Cheryl Guttman Krader is a contributor to Dermatology Times, Ophthalmology Times, and Urology Times.
The analysis “gives urologists the first accurate idea of how many physician assistants and nurse practitioners are working in urology,” says researcher Raymond Fang.
Findings from the 2015 AUA Annual Census show wide variation across urologic practices in engagement with advanced practice providers (APPs).
Ongoing research is examining the roles performed by APPs, and ultimately it is hoped that the gathered information will lead to strategies for increasing APP utilization and the associated benefits, said Raymond Fang, director of data management & statistical analysis for the AUA. He reported the findings at the AUA annual meeting.
Fang’s research interest in APP utilization in urologic care stems from a growing trend in APP utilization in specialty care.
“Proper use of mid-level providers can allow urologists time to focus on more complex procedures while lowering health care costs. Integrating APPs into a urologist-led practice team can help increase cost-effectiveness in care delivery, improve patient access to urologic care, and may help address the projected problem of urologist work force shortages,” Fang said.
“First, however, we need to understand the true scope of APP utilization by urologists and reasons for any variation. Our initial analysis gives urologists the first accurate idea of how many physician assistants (PAs) and nurse practitioners (NPs) are working in urology.”
Through a collaborative initiative with multiple institutions across the country, questions on medical team composition were added to the AUA 2015 Annual Census that asked urologists to indicate the total number of urologists, Pas, and NPs working directly with them in their practice team. Using complex survey methods, samples were weighted that would be representative of the entire practicing urologist population in the United States.
Extrapolating from the sample, it was estimated that, in 2015, there were approximately 2,500 PAs and 2,665 NPs working in urology practices across the country. The percentages of urologists working with the two types of APPs varied by practice setting and region. A majority of urologists (50% to ~70%) working in Veterans Affairs hospitals, academic medical centers, and community health center/HMO/managed care organizations worked with PAs. Approximately 75% of urologists in academic medical centers and 56% of those working in VA hospitals worked directly with NPs. Less than 50% of urologists in other practice settings worked directly with either NPs or PAs.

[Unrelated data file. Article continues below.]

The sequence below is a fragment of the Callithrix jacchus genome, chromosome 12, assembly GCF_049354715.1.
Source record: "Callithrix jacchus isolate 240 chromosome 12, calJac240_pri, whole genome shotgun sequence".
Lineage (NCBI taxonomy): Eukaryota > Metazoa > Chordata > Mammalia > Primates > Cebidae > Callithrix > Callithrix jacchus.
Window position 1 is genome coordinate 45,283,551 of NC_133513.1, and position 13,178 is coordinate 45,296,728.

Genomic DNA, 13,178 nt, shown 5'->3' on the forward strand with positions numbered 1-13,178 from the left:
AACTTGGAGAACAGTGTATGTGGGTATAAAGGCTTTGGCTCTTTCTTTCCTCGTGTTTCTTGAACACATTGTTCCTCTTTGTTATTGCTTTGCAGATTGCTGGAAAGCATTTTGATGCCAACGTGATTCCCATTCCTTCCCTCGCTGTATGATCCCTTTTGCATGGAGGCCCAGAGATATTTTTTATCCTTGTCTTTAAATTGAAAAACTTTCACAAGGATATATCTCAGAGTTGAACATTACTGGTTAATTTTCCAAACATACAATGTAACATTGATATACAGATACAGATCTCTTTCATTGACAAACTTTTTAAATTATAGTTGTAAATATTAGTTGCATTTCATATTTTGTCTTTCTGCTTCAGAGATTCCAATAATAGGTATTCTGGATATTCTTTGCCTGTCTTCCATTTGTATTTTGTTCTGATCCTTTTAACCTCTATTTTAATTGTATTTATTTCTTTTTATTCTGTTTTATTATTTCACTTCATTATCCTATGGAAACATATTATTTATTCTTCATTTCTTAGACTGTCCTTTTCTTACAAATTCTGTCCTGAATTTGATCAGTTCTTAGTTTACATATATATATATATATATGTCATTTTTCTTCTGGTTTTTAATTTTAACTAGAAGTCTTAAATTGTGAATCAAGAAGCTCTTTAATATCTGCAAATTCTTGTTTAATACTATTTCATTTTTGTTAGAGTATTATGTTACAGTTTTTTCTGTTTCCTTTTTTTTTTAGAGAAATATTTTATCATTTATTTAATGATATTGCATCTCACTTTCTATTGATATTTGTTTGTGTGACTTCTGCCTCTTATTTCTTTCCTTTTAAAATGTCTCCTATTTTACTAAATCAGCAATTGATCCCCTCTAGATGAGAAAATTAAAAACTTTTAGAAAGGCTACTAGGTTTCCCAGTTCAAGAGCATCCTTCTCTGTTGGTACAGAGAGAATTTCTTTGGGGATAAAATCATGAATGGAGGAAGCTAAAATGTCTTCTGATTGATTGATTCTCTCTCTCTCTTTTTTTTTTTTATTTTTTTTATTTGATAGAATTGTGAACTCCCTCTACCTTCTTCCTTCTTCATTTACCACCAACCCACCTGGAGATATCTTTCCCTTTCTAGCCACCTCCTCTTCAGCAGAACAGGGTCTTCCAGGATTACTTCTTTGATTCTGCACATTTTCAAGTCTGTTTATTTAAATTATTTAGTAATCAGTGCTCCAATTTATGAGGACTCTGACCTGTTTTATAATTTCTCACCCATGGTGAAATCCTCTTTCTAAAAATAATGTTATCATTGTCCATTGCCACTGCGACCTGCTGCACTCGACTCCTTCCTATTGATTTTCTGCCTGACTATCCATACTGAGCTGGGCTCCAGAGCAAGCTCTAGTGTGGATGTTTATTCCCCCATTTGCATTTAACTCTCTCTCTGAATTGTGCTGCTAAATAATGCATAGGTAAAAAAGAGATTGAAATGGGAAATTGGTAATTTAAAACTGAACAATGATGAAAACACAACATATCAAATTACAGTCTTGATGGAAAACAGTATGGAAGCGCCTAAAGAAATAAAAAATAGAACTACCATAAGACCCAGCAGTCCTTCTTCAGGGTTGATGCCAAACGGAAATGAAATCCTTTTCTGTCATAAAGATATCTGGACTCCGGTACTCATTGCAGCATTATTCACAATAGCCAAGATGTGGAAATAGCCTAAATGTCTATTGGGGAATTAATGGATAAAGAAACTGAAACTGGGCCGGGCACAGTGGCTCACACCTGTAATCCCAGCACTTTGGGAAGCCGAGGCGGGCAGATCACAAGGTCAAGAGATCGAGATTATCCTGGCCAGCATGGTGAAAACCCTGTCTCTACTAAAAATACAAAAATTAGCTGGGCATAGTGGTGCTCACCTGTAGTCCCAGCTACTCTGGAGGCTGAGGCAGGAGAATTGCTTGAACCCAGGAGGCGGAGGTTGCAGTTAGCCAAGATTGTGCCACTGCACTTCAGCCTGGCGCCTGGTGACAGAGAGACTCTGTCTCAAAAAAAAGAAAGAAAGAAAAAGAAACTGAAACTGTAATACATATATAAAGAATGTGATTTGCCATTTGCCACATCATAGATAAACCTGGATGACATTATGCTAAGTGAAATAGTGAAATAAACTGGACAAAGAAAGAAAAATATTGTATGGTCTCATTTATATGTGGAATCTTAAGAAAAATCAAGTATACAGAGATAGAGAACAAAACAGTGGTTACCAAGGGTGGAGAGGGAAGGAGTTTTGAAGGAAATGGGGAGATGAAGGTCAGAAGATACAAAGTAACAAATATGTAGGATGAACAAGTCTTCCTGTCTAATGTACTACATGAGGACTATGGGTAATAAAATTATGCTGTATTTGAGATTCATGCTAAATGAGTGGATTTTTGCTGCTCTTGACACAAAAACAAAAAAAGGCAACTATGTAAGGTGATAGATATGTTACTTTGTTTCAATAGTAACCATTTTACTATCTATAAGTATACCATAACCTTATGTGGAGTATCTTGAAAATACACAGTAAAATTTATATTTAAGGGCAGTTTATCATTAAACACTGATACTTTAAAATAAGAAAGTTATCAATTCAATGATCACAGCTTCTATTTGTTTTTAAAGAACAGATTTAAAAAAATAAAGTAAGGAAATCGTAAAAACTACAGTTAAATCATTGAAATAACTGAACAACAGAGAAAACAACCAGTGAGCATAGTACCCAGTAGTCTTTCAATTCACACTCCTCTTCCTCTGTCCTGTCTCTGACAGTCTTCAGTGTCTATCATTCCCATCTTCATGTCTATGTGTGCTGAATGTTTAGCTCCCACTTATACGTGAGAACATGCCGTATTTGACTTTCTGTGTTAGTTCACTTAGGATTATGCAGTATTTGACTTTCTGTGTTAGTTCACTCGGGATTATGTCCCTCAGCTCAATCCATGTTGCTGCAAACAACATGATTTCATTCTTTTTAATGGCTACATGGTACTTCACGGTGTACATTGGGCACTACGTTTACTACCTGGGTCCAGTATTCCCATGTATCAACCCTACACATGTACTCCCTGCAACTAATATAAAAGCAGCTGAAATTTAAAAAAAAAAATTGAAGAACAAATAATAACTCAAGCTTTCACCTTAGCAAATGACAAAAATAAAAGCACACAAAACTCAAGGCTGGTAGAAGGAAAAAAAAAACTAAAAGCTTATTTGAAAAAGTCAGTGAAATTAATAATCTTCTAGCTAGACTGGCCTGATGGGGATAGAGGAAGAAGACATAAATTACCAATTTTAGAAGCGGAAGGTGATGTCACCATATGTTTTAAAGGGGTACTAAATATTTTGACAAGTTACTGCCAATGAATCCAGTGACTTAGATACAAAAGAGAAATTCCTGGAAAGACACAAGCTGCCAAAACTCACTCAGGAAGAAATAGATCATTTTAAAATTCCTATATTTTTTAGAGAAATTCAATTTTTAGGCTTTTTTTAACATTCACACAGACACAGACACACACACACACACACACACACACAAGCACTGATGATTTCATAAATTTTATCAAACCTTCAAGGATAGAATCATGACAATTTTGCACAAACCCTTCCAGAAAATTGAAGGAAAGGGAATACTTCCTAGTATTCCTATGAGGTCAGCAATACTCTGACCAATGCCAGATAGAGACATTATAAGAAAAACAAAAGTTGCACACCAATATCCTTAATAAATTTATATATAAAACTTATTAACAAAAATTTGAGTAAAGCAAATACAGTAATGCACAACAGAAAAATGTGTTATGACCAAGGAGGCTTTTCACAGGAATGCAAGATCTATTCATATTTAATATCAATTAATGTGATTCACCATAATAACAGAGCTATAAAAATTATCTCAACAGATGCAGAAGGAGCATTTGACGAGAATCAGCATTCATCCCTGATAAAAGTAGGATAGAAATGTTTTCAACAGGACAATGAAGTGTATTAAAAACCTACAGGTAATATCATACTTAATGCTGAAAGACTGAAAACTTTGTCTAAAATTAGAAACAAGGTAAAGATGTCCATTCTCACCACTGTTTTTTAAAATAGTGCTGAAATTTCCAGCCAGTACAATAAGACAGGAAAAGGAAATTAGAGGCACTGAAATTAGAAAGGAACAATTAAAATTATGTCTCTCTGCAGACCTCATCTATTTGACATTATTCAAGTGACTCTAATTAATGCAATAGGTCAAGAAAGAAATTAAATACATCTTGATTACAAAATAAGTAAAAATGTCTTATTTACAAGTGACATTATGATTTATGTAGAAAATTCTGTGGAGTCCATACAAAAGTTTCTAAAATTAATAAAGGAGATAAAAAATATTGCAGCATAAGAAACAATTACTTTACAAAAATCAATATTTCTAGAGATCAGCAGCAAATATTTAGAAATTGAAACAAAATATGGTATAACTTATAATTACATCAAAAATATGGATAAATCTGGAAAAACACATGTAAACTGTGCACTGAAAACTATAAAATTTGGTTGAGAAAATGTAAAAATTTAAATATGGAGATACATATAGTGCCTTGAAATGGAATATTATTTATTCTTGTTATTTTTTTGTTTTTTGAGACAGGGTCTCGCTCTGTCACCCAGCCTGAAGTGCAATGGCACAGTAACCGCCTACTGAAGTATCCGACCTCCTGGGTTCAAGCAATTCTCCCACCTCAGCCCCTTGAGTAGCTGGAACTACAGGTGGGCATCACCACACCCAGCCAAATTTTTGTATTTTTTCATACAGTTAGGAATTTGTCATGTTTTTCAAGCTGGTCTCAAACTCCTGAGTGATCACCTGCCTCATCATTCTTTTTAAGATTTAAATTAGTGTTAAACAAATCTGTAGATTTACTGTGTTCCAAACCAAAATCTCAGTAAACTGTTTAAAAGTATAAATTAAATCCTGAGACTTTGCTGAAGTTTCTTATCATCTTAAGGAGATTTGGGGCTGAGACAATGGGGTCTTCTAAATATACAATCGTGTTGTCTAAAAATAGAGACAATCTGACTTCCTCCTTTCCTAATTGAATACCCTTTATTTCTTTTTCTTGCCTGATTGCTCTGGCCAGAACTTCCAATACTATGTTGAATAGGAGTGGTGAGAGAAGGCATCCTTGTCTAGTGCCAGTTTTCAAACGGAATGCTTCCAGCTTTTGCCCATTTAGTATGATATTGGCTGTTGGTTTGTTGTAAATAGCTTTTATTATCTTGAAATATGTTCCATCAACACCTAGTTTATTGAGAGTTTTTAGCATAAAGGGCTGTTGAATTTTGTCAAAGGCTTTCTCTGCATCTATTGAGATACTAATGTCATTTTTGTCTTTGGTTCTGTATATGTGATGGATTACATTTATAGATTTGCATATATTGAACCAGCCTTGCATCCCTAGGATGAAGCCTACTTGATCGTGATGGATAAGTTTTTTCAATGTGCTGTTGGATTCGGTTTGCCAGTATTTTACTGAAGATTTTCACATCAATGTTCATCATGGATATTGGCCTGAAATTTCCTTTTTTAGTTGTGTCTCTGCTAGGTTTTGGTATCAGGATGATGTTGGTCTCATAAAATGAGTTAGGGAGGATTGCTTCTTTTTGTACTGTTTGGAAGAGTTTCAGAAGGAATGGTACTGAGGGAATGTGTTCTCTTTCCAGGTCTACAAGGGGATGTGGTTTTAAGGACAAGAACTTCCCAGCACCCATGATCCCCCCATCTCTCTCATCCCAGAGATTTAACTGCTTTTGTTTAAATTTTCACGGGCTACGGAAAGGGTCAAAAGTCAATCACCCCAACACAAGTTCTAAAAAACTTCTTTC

Next: Urologists were more likely to work with an APP if they practiced in a metropolitan areaThe analysis also found that urologists were more likely to work with an APP if they practiced in a metropolitan area compared with in a non-metropolitan area and if they worked in the New England, Northeastern, and North Central AUA geographic sections.
“States in these AUA sections tend to have favorable practice regulations for APPs,” said Fang, who previously served as vice president for research at the American Academy of Physician Assistants.
Data are now being analyzed from questionnaires sent to APPs that were designed to gather information about the roles APPs play in urologic care practice. The questionnaires included a list of procedures and asked the respondents to indicate their clinical roles for each procedure. The 2018 AUA Annual Census is collecting the same information from urologists.
“We hope the data outlining the role of APPs in urology practices described by practicing urologists and APPs can be used to develop closely and formally defined team models with urologists who serve in a supervisory role and APPs who work with delegated autonomy associated with work settings, APP experience, physician comfort level, and state laws. Findings from this and future studies will be used to improve state practice regulations that in turn should improve APP utilization,” Fang said.
Fang’s collaborators on the study were Patrick McKenna, MD, Madison, WI, J. Stuart Wolf, Jr., MD, Austin, TX, William Meeks, Linthicum, MD, Brad Erickson, MD, Iowa City, IA, Christopher Gonzalez, Cleveland, Steve Schlossberg, MD, Walnut Creek, CA, Heddy Hubbard, PhD, Linthicum, MD and J. Quentin Clemens, MD, Ann Arbor, MI.
More from Urology Times: